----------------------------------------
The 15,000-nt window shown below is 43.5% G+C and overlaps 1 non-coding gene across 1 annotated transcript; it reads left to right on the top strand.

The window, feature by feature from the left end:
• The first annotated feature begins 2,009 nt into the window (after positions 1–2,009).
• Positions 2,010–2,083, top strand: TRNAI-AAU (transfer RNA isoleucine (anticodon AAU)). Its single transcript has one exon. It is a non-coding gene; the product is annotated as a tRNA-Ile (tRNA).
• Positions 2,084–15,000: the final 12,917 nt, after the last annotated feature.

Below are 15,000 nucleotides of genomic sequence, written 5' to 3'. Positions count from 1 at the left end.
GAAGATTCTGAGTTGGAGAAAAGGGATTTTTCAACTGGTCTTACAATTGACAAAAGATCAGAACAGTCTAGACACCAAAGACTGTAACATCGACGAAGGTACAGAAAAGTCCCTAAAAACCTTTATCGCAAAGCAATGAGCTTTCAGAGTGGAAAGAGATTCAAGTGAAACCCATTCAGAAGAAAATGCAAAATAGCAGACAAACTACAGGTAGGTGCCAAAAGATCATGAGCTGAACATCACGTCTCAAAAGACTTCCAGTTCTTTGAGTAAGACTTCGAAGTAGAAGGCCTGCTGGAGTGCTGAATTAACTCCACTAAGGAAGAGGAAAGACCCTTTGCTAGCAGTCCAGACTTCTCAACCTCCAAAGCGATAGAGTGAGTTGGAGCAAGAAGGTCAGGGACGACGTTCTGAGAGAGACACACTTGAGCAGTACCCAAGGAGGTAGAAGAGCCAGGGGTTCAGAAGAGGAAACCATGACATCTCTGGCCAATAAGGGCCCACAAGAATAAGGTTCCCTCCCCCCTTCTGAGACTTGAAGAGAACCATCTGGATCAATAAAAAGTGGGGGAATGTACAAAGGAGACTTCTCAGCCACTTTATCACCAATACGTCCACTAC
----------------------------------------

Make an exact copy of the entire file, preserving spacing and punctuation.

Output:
The 15,000-nt window shown below is 43.5% G+C and overlaps 1 non-coding gene across 1 annotated transcript; it reads left to right on the top strand.

The window, feature by feature from the left end:
• The first annotated feature begins 2,009 nt into the window (after positions 1–2,009).
• Positions 2,010–2,083, top strand: TRNAI-AAU (transfer RNA isoleucine (anticodon AAU)). Its single transcript has one exon. It is a non-coding gene; the product is annotated as a tRNA-Ile (tRNA).
• Positions 2,084–15,000: the final 12,917 nt, after the last annotated feature.

Below are 15,000 nucleotides of genomic sequence, written 5' to 3'. Positions count from 1 at the left end.
GAAGATTCTGAGTTGGAGAAAAGGGATTTTTCAACTGGTCTTACAATTGACAAAAGATCAGAACAGTCTAGACACCAAAGACTGTAACATCGACGAAGGTACAGAAAAGTCCCTAAAAACCTTTATCGCAAAGCAATGAGCTTTCAGAGTGGAAAGAGATTCAAGTGAAACCCATTCAGAAGAAAATGCAAAATAGCAGACAAACTACAGGTAGGTGCCAAAAGATCATGAGCTGAACATCACGTCTCAAAAGACTTCCAGTTCTTTGAGTAAGACTTCGAAGTAGAAGGCCTGCTGGAGTGCTGAATTAACTCCACTAAGGAAGAGGAAAGACCCTTTGCTAGCAGTCCAGACTTCTCAACCTCCAAAGCGATAGAGTGAGTTGGAGCAAGAAGGTCAGGGACGACGTTCTGAGAGAGACACACTTGAGCAGTACCCAAGGAGGTAGAAGAGCCAGGGGTTCAGAAGAGGAAACCATGACATCTCTGGCCAATAAGGGCCCACAAGAATAAGGTTCCCTCCCCCCTTCTGAGACTTGAAGAGAACCATCTGGATCAATAAAAAGTGGGGGAATGTACAAAGGAGACTTCTCAGCCACTTTATCACCAATACGTCCACTAC